“Went to inquire about Lily Peckham.”

Lavinia Goodell, June 3, 1874

In the weeks leading up to Lavinia Goodell’s admission to practice law in Rock County, Wisconsin circuit court, she had begun to despair whether she would ever get the opportunity to take the bar examination. The lawyer who was supposed to move her admission seemed to be dragging his feet, and no one knew whether the judge would allow a woman to take the exam. (Read more about all that here.) In her efforts to get the chance to be examined, Lavinia mustered all the ammunition she could. Her June 3, 1874 diary entry noted that she first went to see a Mrs. Newman (according to the 1876 Janesville city directory, Mrs. Newman was possibly a Janesville dentist’s wife) and then wrote to the Milwaukee County circuit court clerk to “inquire about Lily Peckham,” a young woman who, according to some accounts, had briefly practiced law in Milwaukee prior to dying in 1871 at age 28.

Elizabeth (Lily) Peckham’s grave, Forest Home Cemetery, Milwaukee, Wisconsin

We do not have the Milwaukee clerk’s response, but there is no record that Lily Peckham ever asked the Milwaukee court to admit her to practice law. In fact, finding any information about Peckham is a challenge. The problem starts with her name. While her birth name was Elizabeth, contemporary sources alternately referred to her as Lily, Lilly, Lillie, Lila, Lilia, and Lillian.  Through a great deal of persistence and a little luck (a helpful hint to all historical researchers: always try multiple spellings of names), we have been able to piece together parts of Peckham’s biography. She was clearly an intelligent and able young woman who accomplished a great deal in her short life – although it is unclear whether she ever practiced law.

Peckham was born in 1843 in Albany, New York and moved to Wisconsin as a child. Her father, George W. Peckham, was a lawyer in Milwaukee. Her brother – also George W. – graduated from Albany Law School and practiced law for a short time before going to medical school. Lily apparently attended the University of Wisconsin for one year. It appears that brother George was a lifelong proponent of women’s rights, and in February 1869, Lily and George attended  a woman’s rights convention in Milwaukee. Elizabeth Cady Stanton and Susan B. Anthony were featured speakers. 26-year-old Lily also gave a lengthy address calling for women’s suffrage. She said:

I feel that the suffrage will have a vast influence on woman’s pay and work. The contemptuous estimate of her intellect which places her on our statute books on a level with idiots, stigmatizing her by denying what is given to the most ignorant and lowest men is the same cause which underlies her insufficient wages. The proximate cause is excessive competition among the many competing in the few avenues open to women. But if she had been considered competent for the liberal professions and paying trades, in short, if as our brave Margaret Fuller, woman could have been a sea captain, if she would, could there ever have been such ruinous competition? A man starting in life has the world of work to choose from – if excessive competition, lower wages in one direction, he can work in some other, his ability, mental and physical being adapted. But woman having so few places to choose from, no alternative to turn to, must take what she can get, and work at starvation prices.

The Daily Milwaukee News reported that Lily’s essay “was well received.” Elizabeth Cady Stanton called Lily and her brother “young law students of great promise,” so Lily must have expressed an intention to enter the profession, and she said Lily’s speech “shows that a woman will find in her a powerful advocate in our courts of justice.”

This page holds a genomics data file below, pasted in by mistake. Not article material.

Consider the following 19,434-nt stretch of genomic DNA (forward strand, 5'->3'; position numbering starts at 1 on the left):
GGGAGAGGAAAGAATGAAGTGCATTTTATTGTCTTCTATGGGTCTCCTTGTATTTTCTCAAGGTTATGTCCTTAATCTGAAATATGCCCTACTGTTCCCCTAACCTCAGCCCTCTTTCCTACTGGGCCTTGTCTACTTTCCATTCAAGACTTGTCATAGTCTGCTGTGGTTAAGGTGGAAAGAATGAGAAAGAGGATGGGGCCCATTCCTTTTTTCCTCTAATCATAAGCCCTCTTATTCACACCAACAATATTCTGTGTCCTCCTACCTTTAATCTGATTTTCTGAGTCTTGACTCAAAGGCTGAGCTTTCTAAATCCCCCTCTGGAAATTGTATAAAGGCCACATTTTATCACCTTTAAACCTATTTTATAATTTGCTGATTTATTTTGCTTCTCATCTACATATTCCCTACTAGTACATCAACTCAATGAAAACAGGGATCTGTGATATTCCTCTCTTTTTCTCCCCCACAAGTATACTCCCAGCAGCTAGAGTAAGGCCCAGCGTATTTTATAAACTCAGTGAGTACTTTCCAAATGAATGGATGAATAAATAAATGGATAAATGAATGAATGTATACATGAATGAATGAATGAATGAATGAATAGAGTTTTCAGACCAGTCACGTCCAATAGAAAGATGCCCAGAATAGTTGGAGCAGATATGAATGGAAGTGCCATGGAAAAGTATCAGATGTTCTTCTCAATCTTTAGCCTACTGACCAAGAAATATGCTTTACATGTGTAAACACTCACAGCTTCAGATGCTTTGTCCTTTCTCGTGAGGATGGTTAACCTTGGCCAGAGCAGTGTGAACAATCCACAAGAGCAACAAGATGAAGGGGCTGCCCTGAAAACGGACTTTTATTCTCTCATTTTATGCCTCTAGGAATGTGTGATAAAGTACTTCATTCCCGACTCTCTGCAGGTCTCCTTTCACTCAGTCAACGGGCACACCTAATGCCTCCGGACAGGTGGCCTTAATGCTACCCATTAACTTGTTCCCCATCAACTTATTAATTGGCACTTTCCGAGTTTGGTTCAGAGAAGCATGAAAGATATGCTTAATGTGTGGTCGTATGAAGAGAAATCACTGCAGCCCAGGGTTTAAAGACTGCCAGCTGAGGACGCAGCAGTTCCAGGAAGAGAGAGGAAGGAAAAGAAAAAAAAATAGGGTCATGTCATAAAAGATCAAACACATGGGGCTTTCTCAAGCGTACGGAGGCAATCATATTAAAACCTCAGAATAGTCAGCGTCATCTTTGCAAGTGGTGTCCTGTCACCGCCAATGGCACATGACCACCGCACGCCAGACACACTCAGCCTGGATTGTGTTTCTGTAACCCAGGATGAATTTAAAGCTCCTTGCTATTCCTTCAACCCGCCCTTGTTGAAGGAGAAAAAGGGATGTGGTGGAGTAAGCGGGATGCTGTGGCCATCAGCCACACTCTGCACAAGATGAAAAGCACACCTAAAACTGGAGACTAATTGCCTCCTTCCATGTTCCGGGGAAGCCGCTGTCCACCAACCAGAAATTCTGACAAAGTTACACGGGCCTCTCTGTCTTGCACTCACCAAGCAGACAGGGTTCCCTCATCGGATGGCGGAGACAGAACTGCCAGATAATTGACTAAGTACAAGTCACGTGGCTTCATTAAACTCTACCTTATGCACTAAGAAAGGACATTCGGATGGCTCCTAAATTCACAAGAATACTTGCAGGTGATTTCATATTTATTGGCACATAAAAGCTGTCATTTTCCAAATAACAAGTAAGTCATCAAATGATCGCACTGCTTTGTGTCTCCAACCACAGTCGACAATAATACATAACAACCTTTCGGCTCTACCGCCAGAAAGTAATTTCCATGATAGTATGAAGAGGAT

In May 1869 Lily spoke at a New York convention. One commentator described her appearance as “realizing one’s idea of a minister’s wife” and said she “seems possessed of considerable executive ability.” In March 1870, Lappin’s Hall in Janesville, Wisconsin hosted a woman’s right convention. Admission to the event was free, with the exception of Elizabeth Cady Stanton’s talk, for which tickets were fifty cents.

March 11, 1870 Janesville Gazette

Lily Peckham was elected president of the convention. Mrs. Orrin Guernsey, who became a friend of Lavinia Goodell a few years later, read an opening poem, after which Lily delivered a speech. The  Janesville Gazette said she “spoke fluently and well” and that “a marked improvement is discernible in this lady’s manner of speaking since a year ago and if she perseveres she will doubtless soon overcome her remaining oratorical faults.” Lily’s lecture focused on the fact that although the Wisconsin Constitution was amended in 1867 to open the University to female as well as male students, the courses offered to women were in no way equal to those available to men. She said, “With such a college course a degree means nothing, and only serves to cheapen what may be well earned by the young men of the college.”

The “separate but unequal” coursework available to women may have been the reason that Lily Peckham attended only one year of college. A subsequent post will discuss the remainder of her life, which included a great deal of writing and speaking, perhaps a very short stint working in the legal field, and an abrupt change of profession.

Sources consulted: Lavinia Goodell’s diary (June 3, 1874); Selected Papers of Elizabeth Cady Stanton and Susan B. Anthony, Vol. II (2000); History of Woman Suffrage, Vol. III (edited by Elizabeth Cady Stanton, Susan B. Anthony, and Matilda Joslyn Gage, 1887); Daily Milwaukee News (February 26, 1869); Pittsburgh Weekly Gazette (May 19, 1869); Janesville Gazette (March 11, 1870, March 18, 18, 1870); https://www.ancestry.com/discoveryui-content/view/136833843:60525?ssrc=pt&tid=22761204&pid=1532580878

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